Last week, my Devil’s Advocate post argued against saving for retirement  because the stock market is a big Ponzi scheme. While that’s a cynical way of looking it, the reality is that the market does rely on more investors putting more money into the system. When people start pulling money out, and not reinvesting it elsewhere, values have to go down because demand is lower. It’s a gross oversimplification, I admit, but it’s valuable in helping us understand that argument.
It turns out that the Federal Reserve Bank of San Francisco, as reported by Bloomberg , has come to the conclusion that stock market values are likely to be depressed as baby boomers, those born between 1946 and 1964, start to retire. As they pull out their funds to help pay for retirement, the market will see “depressed” values as a result. And if you think that demand will be replaced by foreign investors – turns out their in worse shape:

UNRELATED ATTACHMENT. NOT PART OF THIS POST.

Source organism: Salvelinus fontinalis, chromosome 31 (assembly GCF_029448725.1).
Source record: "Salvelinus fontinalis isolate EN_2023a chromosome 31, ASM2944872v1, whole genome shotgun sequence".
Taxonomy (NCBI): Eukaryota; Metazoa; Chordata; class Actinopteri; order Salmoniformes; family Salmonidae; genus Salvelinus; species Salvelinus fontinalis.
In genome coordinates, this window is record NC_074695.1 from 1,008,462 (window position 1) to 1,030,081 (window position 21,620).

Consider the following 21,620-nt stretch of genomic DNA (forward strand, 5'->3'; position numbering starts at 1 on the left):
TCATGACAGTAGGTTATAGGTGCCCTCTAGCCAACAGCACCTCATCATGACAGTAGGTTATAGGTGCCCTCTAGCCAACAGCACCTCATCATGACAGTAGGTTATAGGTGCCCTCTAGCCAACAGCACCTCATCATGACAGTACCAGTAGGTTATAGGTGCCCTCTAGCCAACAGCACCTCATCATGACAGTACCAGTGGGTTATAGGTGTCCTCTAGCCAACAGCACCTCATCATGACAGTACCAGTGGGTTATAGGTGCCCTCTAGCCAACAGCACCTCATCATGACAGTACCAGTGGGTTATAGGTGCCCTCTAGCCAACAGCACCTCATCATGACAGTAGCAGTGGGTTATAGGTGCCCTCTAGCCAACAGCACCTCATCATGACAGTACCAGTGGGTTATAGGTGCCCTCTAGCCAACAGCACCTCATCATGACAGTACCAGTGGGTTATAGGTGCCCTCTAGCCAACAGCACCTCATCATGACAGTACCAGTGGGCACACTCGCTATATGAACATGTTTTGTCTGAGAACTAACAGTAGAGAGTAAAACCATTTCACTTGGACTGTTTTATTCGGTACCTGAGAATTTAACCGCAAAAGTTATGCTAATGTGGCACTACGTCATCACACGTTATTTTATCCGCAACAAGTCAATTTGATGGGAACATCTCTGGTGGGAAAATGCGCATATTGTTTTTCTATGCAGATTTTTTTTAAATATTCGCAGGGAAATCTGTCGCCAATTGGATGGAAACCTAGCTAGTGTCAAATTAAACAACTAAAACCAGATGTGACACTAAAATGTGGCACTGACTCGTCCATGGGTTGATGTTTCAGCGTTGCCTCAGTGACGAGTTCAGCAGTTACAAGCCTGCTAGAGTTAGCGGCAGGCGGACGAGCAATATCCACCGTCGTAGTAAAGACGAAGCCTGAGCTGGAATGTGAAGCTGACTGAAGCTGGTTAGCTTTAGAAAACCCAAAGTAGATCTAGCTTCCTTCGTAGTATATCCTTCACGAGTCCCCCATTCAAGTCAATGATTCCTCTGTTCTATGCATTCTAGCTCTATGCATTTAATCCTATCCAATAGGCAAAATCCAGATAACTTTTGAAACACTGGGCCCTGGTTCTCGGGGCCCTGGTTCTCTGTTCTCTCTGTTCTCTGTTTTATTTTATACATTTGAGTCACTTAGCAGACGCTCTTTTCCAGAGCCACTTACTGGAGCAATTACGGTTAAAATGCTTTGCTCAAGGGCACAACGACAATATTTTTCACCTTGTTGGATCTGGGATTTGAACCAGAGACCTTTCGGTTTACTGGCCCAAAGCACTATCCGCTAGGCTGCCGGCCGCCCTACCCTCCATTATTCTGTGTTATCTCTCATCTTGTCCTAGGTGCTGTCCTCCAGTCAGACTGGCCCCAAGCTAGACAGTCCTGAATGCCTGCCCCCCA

“For many primary purchasers of U.S. equities outside the U.S., their demographics are even worse than ours, in particular Europe and Japan, which have older age profiles prevailing than the U.S. does,” Spiegel, vice president of the bank’s research department, said in a telephone interview today.
I’m not an investing guru and I don’t have any advice (I’m doing exactly what I’ve been doing for the last ten years), but this does fortify the Devil’s Advocate argument, doesn’t it? 🙂